Have you ever wished that your tracks could listen to each other?
For example, say you’ve got a killer kick drum that drops right at the perfect spot. But the bass just seems to steal that kick’s subby glory.
Wouldn’t it be great if your bass could hear that kick drum, and step to the side to let that kick really thud?
That’s what Sidechaining in Logic is all about. Sidechaining gives your tracks a set of ears that listens to another track or instrument.
But how do you Sidechain in Logic Pro X? And when should you?
Easy! It’s all really a matter of what do you want to accomplish.
Easy as 1, 2, 3
Sidechaining gives you the ability to let your tracks listen in on each other. But what they do totally depends on the plugin you’re using to listen with.
Plugins are the key to connecting Sidechains. How do you know if a plugin can Sidechain? Just look in the upper right-hand corner of the plugin window:
In this case the Gate has the option to listen to another track.
Click on the menu, and you can see a list of all the inputs, tracks and busses in your project:
These tracks are all available for the Gate to listen and respond to.
But Why Sidechain?
That’s the question, isn’t it?
We Sidechain because we want a plugin to listen to the Sidechain track, but respond on the track it’s inserted on.
Let me explain –
The classic Sidechain scenario is our deep kick and bass are fighting for space in the low end.
Since both the bass and kick are low end instruments, they tend to get in each other’s way. This sucks, because pro mixes rely on a the low end to be both tight and powerful.
The thing to remember is that bass notes tend to sustain while kick hits come and go quickly. If the bass can drop in volume each time a kick hits, something magical happens.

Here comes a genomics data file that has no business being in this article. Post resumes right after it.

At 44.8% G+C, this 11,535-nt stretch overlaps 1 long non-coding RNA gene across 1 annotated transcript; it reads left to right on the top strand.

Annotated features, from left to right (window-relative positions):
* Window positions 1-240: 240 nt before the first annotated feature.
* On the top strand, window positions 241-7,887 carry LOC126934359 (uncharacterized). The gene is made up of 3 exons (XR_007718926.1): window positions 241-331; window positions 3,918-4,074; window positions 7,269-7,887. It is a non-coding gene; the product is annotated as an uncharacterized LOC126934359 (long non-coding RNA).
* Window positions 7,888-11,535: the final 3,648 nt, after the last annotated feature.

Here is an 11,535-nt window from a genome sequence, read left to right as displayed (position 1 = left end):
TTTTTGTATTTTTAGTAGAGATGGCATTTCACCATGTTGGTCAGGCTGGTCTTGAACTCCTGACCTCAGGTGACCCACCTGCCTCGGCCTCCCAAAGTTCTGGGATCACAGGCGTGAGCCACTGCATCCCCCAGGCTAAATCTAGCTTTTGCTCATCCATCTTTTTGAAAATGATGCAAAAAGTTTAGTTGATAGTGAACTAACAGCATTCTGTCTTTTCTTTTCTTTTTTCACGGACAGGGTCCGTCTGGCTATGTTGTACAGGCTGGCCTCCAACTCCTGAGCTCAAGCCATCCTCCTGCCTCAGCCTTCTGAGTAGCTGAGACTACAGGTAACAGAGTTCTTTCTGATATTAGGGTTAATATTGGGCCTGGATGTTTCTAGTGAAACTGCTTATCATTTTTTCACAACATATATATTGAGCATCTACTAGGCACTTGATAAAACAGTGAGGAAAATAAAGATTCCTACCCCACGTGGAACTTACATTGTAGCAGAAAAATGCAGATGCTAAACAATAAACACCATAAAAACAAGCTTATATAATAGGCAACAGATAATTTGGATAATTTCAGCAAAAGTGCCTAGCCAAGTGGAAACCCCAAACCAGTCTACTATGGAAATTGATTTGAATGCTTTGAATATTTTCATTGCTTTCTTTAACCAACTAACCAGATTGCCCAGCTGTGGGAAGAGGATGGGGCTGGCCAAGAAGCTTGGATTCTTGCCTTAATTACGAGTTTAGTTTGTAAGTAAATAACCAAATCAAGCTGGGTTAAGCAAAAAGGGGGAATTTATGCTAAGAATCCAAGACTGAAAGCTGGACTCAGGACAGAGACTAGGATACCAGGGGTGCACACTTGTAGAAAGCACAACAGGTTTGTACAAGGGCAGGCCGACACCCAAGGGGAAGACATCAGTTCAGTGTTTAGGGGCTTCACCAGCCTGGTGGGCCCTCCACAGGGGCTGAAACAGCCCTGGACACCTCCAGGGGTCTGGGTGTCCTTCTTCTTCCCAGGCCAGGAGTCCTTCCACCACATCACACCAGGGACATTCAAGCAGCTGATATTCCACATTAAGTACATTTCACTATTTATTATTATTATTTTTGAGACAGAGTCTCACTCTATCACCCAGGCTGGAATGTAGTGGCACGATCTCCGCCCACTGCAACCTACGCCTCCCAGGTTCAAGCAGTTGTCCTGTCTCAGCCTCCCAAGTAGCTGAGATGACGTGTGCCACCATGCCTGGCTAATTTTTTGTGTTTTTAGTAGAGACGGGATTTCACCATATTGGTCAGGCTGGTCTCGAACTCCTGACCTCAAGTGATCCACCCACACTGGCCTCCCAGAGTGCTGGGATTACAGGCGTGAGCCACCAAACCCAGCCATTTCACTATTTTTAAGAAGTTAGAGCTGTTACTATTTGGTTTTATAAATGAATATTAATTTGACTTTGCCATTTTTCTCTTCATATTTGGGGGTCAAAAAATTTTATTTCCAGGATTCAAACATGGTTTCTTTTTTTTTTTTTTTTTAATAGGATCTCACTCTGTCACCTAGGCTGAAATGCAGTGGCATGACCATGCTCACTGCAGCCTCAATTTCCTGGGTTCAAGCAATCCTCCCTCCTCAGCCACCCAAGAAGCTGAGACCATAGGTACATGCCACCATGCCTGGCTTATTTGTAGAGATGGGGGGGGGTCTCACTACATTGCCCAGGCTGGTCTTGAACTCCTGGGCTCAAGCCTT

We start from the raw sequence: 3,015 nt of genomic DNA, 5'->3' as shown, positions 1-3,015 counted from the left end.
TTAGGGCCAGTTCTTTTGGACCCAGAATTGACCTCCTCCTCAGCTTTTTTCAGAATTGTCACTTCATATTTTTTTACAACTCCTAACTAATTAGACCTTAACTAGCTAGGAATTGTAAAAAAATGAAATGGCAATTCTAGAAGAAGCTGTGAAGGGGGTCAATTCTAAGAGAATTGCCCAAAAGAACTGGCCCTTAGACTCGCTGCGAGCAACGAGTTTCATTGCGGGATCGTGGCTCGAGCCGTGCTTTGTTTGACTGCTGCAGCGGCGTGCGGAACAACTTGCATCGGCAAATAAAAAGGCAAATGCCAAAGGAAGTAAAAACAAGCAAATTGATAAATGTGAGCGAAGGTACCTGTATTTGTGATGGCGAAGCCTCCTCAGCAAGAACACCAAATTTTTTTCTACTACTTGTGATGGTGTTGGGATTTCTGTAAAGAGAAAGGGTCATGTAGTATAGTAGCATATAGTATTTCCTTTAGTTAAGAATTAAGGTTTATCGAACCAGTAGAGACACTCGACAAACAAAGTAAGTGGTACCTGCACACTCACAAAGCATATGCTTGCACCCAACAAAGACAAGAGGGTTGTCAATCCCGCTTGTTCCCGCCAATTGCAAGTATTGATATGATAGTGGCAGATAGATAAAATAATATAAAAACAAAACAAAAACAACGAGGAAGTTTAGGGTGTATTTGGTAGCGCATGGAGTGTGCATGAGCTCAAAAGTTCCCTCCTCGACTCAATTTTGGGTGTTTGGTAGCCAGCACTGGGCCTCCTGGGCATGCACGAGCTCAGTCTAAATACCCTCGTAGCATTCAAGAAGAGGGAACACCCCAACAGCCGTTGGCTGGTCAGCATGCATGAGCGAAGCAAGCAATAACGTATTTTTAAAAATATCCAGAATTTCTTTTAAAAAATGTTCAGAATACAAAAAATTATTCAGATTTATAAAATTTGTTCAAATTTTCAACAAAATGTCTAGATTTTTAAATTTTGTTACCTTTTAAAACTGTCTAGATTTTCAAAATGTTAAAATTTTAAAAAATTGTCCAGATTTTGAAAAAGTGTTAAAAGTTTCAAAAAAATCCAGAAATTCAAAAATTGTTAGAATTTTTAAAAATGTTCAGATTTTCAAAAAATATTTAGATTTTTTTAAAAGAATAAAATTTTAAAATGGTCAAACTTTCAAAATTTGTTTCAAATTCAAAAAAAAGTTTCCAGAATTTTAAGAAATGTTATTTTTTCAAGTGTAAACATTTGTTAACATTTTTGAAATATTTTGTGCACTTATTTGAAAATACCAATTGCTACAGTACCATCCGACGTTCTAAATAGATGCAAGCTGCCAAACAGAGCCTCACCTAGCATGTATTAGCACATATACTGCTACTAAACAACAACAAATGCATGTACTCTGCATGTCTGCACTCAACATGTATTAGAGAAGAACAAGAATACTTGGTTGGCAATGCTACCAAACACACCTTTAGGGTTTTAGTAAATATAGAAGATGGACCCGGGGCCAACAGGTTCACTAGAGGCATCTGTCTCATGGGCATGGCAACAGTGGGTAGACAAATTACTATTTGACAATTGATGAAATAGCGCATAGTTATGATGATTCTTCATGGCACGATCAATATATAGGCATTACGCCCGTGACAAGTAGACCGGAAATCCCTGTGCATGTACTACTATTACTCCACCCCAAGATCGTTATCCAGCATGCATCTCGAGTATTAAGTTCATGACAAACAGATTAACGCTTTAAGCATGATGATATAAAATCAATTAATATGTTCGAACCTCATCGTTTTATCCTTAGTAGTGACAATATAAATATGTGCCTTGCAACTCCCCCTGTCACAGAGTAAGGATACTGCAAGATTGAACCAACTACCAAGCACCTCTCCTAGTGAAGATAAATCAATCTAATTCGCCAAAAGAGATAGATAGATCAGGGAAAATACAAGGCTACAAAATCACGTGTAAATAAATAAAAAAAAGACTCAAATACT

You won’t lose the bass, but you’ll have room to hear the kick!
Logic’s Gate is perfect for this. It can reduce the level of the bass every time the kick hits.
To do this, insert Logic’s Gate on your bass track. Then set the Gate to Ducker:
Then go up to the Sidechain menu, and select your kick track.
From here, all you need to do is adjust the Threshold and Ducking on your Gate while you watch the Open and Close meters:
And what happens is every time the kick hits, your bass will duck in volume. Thus, your kick can now enjoy the space it needs!
Other Reasons to Sidechain in Logic Pro X
There are many reasons to Sidechain! Here are some options to consider:
Sidechaining Logic’s Gate and Test Oscillator on Snare Hits
A very common snare trick is to have a blast of white noise under snare hits. the white noise acts like a bottom snare track and adds aggression.
Open a new track and insert the Test Oscillator plugin on it. Open the Test Oscillator and set its mode to White Noise:
Then open Logic’s Gate on the same track. But this time, set it to Gate instead of Ducker.
Select your Snare track in the drop down Sidechain menu. Once again, play with the Threshold. But leave the Reduction set at -100 dB.
Find the Threshold where the white noise only occurs when the snare hits, and adjust the Attack, Hold, and Release on the Gate to taste.
Sidechaining Logic’s Match EQ